His humorous illustrations are a perfect fit with books designed to target children. “Learning to Slow Down and Pay Attention: A Book for Kids About ADHD”, “Blue Cheese Breath and Stinky Feet: How to Deal with Bullies”, “My Parents are Divorced Too: A book for kids by kids”, “Annie's Plan: Taking Charge of Schoolwork and Homework”, “Mind Over Basketball” and “Learn with Yoga ABC Virtues” are just a few of the more recent publications that have had his illustrations grace their pages.


Charles is a member of the Association of American Editorial Cartoonists, and he draws a weekly editorial cartoon that is published by the Lancaster Sunday News. The cartoons are also uploaded here on his blog and the Charles Beyl Illustration Facebook page.


When he isn’t working at his studio located in a 19th century farmhouse, he teaches illustration and graphic design at the Pennsylvania College of Art & Design. Charles, his wife Tracy and their family live in Mountville, Pennsylvania. Head over to his website to see much more of his work and follow him on his blog and on Facebook.


What is your favorite pen to use?
I use Kuretake brush pens. A student of mine turned me on to them a couple years ago and so far, I think they are the best.


Do you draw in pencil first and if so do you use a standard pencil or a mechanical one?
I always draw with a pencil on paper first. Prismacolor blue and black.

Do you do your coloring by hand or on the computer?
I use the computer. An iMac with a big, glorious screen.


If you do your coloring by hand, what do you use?
I like to use gouache, Dr. Martin's dyes.


What type of paper do you use?
Strathmore tracing paper, Strathmore 500 series bristol.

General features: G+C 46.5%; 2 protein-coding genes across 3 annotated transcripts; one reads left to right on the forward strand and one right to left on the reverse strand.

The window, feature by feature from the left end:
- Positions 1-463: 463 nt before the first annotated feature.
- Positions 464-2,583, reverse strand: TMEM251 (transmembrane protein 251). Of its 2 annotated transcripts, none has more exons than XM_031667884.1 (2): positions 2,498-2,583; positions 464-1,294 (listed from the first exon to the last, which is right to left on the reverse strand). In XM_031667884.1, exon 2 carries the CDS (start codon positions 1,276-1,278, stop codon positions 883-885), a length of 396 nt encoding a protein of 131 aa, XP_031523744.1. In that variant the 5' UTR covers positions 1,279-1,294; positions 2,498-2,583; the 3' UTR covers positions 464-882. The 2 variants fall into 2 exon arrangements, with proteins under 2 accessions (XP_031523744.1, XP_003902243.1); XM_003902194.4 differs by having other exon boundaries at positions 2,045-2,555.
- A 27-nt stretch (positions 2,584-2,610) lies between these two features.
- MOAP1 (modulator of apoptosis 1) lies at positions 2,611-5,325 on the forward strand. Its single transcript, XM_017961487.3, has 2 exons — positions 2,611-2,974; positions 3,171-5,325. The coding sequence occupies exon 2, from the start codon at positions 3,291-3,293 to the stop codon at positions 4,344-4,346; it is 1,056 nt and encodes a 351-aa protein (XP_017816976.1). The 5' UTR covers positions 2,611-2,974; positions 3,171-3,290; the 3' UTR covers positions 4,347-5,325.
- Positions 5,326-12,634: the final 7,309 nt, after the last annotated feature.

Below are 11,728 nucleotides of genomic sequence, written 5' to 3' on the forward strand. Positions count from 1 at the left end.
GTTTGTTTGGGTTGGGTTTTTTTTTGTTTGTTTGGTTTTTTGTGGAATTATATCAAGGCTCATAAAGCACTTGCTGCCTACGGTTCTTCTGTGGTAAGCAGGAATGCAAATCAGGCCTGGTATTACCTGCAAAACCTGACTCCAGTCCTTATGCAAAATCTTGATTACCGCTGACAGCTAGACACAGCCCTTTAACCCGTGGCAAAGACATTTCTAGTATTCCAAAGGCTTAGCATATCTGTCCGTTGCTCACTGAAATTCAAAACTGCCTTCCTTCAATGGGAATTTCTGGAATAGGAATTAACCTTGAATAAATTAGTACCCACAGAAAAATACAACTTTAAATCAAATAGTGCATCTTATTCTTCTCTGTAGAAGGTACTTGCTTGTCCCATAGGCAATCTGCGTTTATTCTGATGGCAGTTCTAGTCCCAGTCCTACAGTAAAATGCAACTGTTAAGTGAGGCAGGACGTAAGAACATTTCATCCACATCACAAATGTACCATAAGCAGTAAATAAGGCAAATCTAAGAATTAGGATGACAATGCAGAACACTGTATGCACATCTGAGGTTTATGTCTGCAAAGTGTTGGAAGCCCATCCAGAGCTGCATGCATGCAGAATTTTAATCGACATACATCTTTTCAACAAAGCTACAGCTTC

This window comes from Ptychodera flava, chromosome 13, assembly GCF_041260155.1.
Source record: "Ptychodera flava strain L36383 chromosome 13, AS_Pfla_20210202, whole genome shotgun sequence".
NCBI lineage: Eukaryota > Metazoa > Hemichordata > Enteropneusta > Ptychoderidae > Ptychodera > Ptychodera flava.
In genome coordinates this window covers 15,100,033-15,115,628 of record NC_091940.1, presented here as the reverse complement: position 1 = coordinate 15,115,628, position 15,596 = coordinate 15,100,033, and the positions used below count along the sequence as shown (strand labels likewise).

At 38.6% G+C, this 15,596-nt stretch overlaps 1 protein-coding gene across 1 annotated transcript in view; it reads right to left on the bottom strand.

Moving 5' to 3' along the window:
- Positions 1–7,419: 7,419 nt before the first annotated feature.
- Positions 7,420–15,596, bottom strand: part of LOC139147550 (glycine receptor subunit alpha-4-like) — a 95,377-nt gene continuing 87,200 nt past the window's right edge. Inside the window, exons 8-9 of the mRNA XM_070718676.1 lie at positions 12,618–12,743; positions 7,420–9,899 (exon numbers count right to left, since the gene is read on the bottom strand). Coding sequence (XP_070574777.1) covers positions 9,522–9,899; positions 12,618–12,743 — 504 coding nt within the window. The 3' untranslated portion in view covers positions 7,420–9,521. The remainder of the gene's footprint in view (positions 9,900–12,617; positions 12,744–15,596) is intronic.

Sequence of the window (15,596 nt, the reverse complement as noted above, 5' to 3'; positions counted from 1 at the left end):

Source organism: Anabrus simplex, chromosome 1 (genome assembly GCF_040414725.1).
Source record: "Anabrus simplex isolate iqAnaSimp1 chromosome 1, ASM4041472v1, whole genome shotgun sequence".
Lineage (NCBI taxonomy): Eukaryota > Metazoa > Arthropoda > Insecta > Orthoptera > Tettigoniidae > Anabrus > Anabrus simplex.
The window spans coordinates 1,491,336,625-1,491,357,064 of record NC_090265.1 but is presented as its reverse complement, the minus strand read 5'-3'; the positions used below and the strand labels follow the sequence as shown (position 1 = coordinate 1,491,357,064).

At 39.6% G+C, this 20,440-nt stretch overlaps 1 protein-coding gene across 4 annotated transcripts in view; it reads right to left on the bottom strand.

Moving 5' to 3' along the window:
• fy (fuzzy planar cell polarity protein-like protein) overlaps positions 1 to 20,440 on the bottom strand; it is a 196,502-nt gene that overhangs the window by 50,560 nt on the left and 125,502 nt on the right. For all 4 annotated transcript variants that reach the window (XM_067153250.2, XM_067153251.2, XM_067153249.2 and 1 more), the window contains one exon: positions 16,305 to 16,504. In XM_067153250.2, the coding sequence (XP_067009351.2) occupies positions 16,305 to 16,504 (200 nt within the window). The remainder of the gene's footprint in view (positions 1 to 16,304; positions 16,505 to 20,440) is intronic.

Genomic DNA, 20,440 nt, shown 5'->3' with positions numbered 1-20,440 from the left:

What thing(s) do you hate to draw?
Bad ideas, mine or other people's.

Do you buy your supplies from big chain art store catalogues/websites or a local one that you physically go to?
We have a couple good local stores. If they don't have what I need I shop online.

Are there any rituals that you do before starting to draw?
I turn on my favorite radio programs or music.

Do you listen to music while you draw and if so what genre?
I listen to a huge variety of music, plus tons of NPR news shows. I am a news junkie.

Did you read comics as a kid and if so what was your favorite?
When I was 4 my grandparents gave me a subscription to Disney comic books and I looked at them even before I could read. From there it was on to Archie comics, then a clandestine relationship with MAD. I also loved CARtoons when I could find them.


What is or was your favorite comic strip?
Two comic strips were always must reads when they existed: "The Far Side" and "Calvin & Hobbes." Now my favorites are: "Dilbert" and "Bizarro."

What was your favorite book as a child and do you still own a copy of it?
My favorite book was "Moby Dick" illustrated by Rockwell Kent. I own reprint now but I'd love to own a first edition. Kent was the man.


Did you have any formal art training and if so where did you receive it?
I went to Washington State University for my undergrad degree and Syracuse University for a Masters degree in Illustration.

Do you feel that the Internet is a blessing or a curse?
Of course it is both. You can get sucked in and waste tons of time but it can just as easily put you in touch with information, cultures, ideas, and people that you'd never be able to meet in one lifetime.